Thengai or Coconut Barfi - Cardamom Flavoured Sweet Coconut Squares
My home state of Kerala is really a land of coconut trees, not just ayurveda, the backwaters and the rest of it. While there still is some disagreement as to the origin of the name, the general view is that Kerala comes from the words "Keram" (which in vernacular means coconuts) and "Alam" (which means land or territory). Even if this wasn't true, I would say this argument holds for the sheer abundance of coconut trees throughout the state visible as far as the eye can see and beyond!
So it should come as no surprise that the coconut has an all pervading influence and presence in our cuisine, irrespective of community or religion. In fact, the coconut and the tree features in most aspects of our lives, then and now.
The coconut shells are fashioned into bowls, ladles and other items of utility or decoration. The husk is an excellent potting medium and also used to make coir for ropes, baskets and mats.
Coconut flowers/ inflorescence are an important part of traditional ceremonies including weddings. The buds yield a sweet liquid which is fermented and made into toddy (or arrack) and to make coconut vinegar.
Coconut leaves are woven to thatch roofs, mats, hand-held fans, fruit baskets, traditional umbrellas, brooms, etc. The wood of the coconut tree is very hardy and durable and makes excellent furniture and construction material.
Tender coconut water and the soft creamy flesh are particular favourites and perfect for our hot and humid summers. The coconut and coconut milk are used up to cook some very tasty fare, as those who have tried it would tell you. The traditional cooking medium was coconut oil and it still lends flavour to many traditional dishes which would be lacking something without it.
I know the coconut, its milk and oil are considered "unhealthy" in today's world but I have to mention that the generations before ours survived on coconut based cuisines without too many problems. In fact, the coconut does feature extensively in Ayurveda for its medicinal and rejuvenating qualities.
I would think that it is quite likely that our increasingly sedentary lifestyle with all its excesses, processed and packaged foods and not the coconut that is largely to blame for some fat intake related health concerns, but I am not about to start an argument on this here.
Having written so much about the coconut, I now present a traditional sweet in which coconut is the main ingredient. The coconut burfi is one more sweet which is typical of Palakkad Iyer cuisine as well.
A burfi is a sweet squarish or diamond shaped bite sized Indian confection in which sugar is used to not only as a sweetener but also as a binder of the ingredients. This somewhat fudge like sweet is mostly festive or celebratory fare and comes in a mind boggling variety of flavours and colours depending on which part of India one is in.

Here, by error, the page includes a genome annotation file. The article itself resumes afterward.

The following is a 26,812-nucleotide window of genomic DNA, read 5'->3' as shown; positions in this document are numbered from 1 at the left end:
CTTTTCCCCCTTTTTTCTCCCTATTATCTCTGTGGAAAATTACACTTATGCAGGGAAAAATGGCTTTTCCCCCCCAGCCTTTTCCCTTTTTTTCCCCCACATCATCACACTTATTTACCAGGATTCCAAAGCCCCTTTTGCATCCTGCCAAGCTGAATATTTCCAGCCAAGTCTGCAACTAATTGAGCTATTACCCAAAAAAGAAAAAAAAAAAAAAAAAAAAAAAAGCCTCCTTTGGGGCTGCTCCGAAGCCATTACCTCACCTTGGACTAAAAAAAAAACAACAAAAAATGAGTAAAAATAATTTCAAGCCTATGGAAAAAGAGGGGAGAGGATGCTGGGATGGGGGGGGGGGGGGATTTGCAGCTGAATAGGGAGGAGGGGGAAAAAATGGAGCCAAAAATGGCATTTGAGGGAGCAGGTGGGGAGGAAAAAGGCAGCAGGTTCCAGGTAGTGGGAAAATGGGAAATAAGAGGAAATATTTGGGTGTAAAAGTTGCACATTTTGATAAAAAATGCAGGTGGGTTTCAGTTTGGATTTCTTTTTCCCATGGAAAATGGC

I have seen many variations of this sweet with the addition of other ingredients including nuts and colour. The traditional coconut burfi however contains no additions beyond the following ingredients.
- If you are using freshly scraped/ grated coconut, make sure the brown part does not scraped/ grated as well. This will produce brown flecks in a burfi which should be pristine white! As you can see from my picture, I wasn't careful enough to take this piece of advice, myself!!
- You may also run the coconut (as it is) a couple of times in your mixer/ blender or food processor to make the grated coconut a bit finer (do not grind it very fine). This will also make your coconut burfis look smoother when cut and less rustic looking.
- I personally prefer the rustic look, as you can see from my burfi/ coconut square. This traditional way also makes juicier burfis. It's a matter of personal preference which way one goes.
- Place the sugar and water in a thick walled/ heavy bottom pan. Over medium heat, stir till the sugar dissolves completely and starts boiling. Keep stirring frequently and let the sugar syrup cook and thicken till it reaches 2-string consistency.
- Since most kitchens in India (even now) do not use candy thermometers, we tend to use the cold water candy test method. And "string/ thread" consistencies are the first stages of sugar syrup.
- To check for 2-string consistency, put a couple of drops of the sugar syrup on your index finger (make sure it has cooled slightly, but still warm, or you will burn your finger). Bring your thumb down to lightly touch the sugar syrup. Lift your thumb away from your finger and the syrup will form threads. If 2 or 3 threads (one thick thread is not enough) form and break, the syrup is at the right consistency.
- If this consistency isn't reached, your burfi can end up becoming soft and fudgy. If your syrup passes this stage, the burfi will be dry and not quite hold together. At the correct consistency, the burfi would hold its shape well while being a bit soft and juicy when bitten into.
- When the sugar syrup has reached the desired consistency, add the grated coconut and stir well. The mixture will take on a slightly wet look from the milk in the coconut. Continue cooking the mixture stirring constantly, till it thickens quite a bit and the edges start looking white and take on a frothy appearance. At this point the mixture will be thick and somewhat dry looking. Don't worry, it will stay together.
- Add the ghee and cardamom powder and stir well. Take the pan off the heat and pour the mixture into a 7" by 7" square pan/ cake tin which has been greased with ghee. Press down (not very hard but enough to pack the mixture into the tin) and level the mixture with a greased flat spatula or the back of a spoon or even the underside of a greased flat bowl.
- Allow to cool and harden a bit. Cut into 16 small squares.
- If you plan to keep this beyond 3 or 4 days, then please refrigerate the burfi, in an airtight container, after it has cooled.